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U.S. v. Uwaezhoke

filed: May 6, 1993; As Corrected May 12, 1993.

UNITED STATES OF AMERICA
v.
NDUCHE CHIMA UWAEZHOKE A/K/A ANDY, APPELLANT



On Appeal From the United States District Court For the District of New Jersey. D.C. Criminal Action No. 90-00372-02

Before: Stapleton and Mansmann, Circuit Judges, and Pollak, District Judge*fn*

Author: Stapleton

Opinion OF THE COURT

STAPLETON, Circuit Judge.

This appeal challenges the conviction of Nduche Chima Uwaezhoke. Mr. Uwaezhoke, who is black, was charged, together with one Tony Butts, with four counts of heroin importation and related conspiracies. Mr. Butts pleaded guilty to one count of the indictment. Mr. Uwaezhoke went to trial. Mr. Butts was a principal witness at the trial, which resulted in a jury verdict of guilty on all four counts. Mr. Uwaezhoke was sentenced to concurrent terms of 216 months on each of the four counts.

The sole question presented by Mr. Uwaezhoke's appeal is whether, in the course of jury selection, the prosecution exercised one of its peremptory challenges in a racially discriminatory way, in contravention of Batson v. Kentucky, 476 U.S. 79, 90 L. Ed. 2d 69, 106 S. Ct. 1712 (1986).

I.

Appellant had ten peremptory challenges and exercised all of them. The government had six peremptory challenges and exercised two. The first of the government's peremptory challenges was directed at venireperson 324, Douglas Bath, a single unemployed male carpenter; the record contains no concrete evidence with respect to Mr. Bath's ethnicity, but since Mr. Uwaezhoke has not complained about the striking of Mr. Bath, it seems a fair inference that Mr. Bath was not black. The second of the government's peremptory challenges was directed at venireperson 169. Kim R. Lucas, a black woman residing in Newark, New Jersey, who had appeared in the jury box as a replacement for the panelist who was the object of Mr. Uwaezhoke's ninth peremptory challenge. The record shows the following exchange with respect to the striking of Ms. Lucas:

THE CLERK: Juror 3, 169, Kim R. Lucas.

THE COURT: Yes. Miss Lucas.

PROSPECTIVE JUROR NO. 3: A. five years. B. I'm a postal employee. I've been there four years. Not married. Single parent, two small children at home. I rent, aerobics, I cut hair, and I take tennis lessons. High School. I have a license in cosmetology and I go to college.*fn1

THE COURT: And did you hear the questions that I asked the other jurors?*fn2

PROSPECTIVE JUROR NO. 3: Yes.

THE COURT: Is your answer yes to any of them?

PROSPECTIVE JUROR NO. 3: No.

THE COURT: All right. Thank you very much. Mr. Tannenbaum.

MR. TANNENBAUM: The United States would request that Juror 3 be excused.

THE COURT: All right. Miss Lucas, thank you very much.

MR. BROWN: I want to be heard at sidebar, if your Honor please.

THE COURT: All right.

(The following occurs at sidebar.)

THE COURT: Yes.

MR. BROWN: Your Honor, this is obviously racial. I wanted to make a challenge. People sat in that seat time and again. Everyone was approved. The moment a black sits down there is a targeted thrust at that particular person.

I realize that it's peremptory, but I understand that under your rules, the Supreme Court ruled that if there is an indication of racial selectivity, that that is illegal and is to be prohibited. That was as clear as a bell.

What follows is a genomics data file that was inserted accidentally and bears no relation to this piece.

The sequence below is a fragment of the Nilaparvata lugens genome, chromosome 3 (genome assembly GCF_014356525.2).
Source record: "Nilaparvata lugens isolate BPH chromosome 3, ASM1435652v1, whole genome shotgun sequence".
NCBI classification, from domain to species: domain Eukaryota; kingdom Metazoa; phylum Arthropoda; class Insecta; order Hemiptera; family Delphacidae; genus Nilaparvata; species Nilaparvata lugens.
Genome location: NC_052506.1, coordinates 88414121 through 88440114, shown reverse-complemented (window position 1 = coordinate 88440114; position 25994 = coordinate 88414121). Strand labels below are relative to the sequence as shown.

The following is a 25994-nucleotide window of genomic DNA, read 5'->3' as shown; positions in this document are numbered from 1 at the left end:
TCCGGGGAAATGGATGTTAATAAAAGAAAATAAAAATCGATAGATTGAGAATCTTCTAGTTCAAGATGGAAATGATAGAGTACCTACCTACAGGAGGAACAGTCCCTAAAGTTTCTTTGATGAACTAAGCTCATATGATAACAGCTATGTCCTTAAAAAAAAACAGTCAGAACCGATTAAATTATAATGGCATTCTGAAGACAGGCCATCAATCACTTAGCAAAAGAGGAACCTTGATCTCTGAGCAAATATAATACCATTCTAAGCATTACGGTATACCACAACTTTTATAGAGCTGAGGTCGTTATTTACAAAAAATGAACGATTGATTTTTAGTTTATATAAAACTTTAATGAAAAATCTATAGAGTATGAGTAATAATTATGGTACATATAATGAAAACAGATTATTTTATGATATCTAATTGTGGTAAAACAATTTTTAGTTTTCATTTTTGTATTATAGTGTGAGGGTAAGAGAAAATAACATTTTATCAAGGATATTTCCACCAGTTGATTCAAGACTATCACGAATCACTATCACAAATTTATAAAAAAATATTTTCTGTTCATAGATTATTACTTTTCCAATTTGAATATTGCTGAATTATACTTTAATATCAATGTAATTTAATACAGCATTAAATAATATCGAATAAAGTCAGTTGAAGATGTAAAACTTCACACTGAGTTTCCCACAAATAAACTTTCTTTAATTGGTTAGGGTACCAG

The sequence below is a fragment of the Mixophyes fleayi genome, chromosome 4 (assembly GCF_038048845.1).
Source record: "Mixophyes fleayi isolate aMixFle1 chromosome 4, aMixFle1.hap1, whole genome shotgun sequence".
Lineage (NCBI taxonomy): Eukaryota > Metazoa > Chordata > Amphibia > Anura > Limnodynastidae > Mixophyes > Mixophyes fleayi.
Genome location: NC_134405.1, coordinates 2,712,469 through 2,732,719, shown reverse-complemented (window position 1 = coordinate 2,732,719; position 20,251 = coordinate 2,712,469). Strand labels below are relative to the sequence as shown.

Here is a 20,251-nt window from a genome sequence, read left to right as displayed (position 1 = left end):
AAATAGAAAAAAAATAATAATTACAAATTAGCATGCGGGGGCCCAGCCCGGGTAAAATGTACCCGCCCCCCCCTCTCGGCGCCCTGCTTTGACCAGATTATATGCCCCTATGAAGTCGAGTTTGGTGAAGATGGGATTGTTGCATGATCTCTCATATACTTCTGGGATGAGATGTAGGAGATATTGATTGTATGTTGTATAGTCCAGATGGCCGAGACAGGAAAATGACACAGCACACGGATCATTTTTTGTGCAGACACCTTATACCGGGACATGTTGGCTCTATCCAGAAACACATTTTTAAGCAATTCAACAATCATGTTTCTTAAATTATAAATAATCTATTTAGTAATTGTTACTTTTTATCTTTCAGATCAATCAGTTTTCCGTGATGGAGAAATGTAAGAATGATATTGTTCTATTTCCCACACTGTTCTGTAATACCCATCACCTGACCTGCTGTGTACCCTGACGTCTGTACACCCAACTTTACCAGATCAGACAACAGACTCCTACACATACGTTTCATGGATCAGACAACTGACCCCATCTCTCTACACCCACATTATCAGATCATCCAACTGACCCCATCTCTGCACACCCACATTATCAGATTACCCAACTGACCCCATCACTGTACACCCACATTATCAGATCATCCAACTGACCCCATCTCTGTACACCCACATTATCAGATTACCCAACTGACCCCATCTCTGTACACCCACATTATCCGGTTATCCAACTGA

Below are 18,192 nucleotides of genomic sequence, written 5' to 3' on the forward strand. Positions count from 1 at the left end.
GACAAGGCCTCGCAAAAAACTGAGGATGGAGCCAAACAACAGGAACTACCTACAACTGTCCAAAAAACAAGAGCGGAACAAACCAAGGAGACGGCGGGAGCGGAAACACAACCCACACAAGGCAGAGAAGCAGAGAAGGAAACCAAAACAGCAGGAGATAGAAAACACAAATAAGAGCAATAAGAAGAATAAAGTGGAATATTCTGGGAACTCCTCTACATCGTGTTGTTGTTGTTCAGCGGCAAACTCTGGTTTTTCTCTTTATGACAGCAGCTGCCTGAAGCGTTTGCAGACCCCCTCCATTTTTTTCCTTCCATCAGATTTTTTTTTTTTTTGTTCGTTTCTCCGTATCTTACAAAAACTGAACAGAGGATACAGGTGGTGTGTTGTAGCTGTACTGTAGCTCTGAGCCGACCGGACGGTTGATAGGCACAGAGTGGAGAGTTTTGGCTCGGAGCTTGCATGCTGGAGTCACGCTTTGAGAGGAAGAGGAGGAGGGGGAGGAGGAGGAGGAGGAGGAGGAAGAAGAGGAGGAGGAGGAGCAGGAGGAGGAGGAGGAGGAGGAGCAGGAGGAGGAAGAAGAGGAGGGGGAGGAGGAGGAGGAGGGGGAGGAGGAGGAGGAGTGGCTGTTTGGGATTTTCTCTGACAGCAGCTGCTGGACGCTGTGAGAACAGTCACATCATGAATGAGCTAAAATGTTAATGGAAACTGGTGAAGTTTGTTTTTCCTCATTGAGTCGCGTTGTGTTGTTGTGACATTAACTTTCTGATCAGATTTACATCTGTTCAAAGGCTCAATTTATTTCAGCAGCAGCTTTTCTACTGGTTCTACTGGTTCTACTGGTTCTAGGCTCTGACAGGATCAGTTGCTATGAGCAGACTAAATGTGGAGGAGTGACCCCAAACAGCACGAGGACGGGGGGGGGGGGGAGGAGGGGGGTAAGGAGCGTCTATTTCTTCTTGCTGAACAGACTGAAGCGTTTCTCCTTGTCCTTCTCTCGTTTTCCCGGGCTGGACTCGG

THE COURT: Mr. Tannenbaum, what was the basis for the challenge?

MR. TANNENBAUM: We challenged her because it's a general policy. She was a postal employee, and we usually don't like to have postal employees on the jury. It has nothing to do with any racial --

MR. BROWN: Judge. I've tried cases in this courthouse for a long time. If that is a new policy to challenge postal authorities, that is a brand new policy.

As a matter of fact, the practical approach has been that these people favor the federal government because they are employed by them. But to say that there is a policy to challenge postal employees --

THE COURT: Are you stating?

MR. REPETTO: It's not a policy.

MR. TANNENBAUM: No, it's not a policy per se.

MR. BROWN: I would like to have what he said read back.

THE COURT: No. Mr. Repetto?

MR. REPETTO: We have a black juror that has been on from the initial panel. Nobody challenged her.

THE COURT: I want to know why you challenged this particular juror.

MR. REPETTO: This particular juror is employed by the Postal Service. There is a problem with Postal Service jurors in these kinds of cases. It is a person that is a single parent, it's also a person that rents, it's a person that may be involved in a drug situation where she lives.

There is a lot going to this other than the fact that she is black, and there is a black juror on that nobody touched.

MR. BROWN: That's the point.

THE COURT: I'm going to accept the government's explanation.

MR. BROWN: But, Judge, I challenge the concept that postal workers --

THE COURT: Other reasons were given. We'll stand on the record.

MR. BROWN: There were no other reasons. The neighborhood?

THE COURT: The record will speak for itself.

MR. BROWN: Yes, it shall, and I want to go on the record objecting and asking for a mistrial based upon a deliberate use of a prejudice and racial challenge.

THE COURT: I will note that Juror No. 4 is black and has not been challenged throughout.

MR. BROWN: But that's not the standard. The standard is why is someone challenging for racial reasons. The answer that there is a ...


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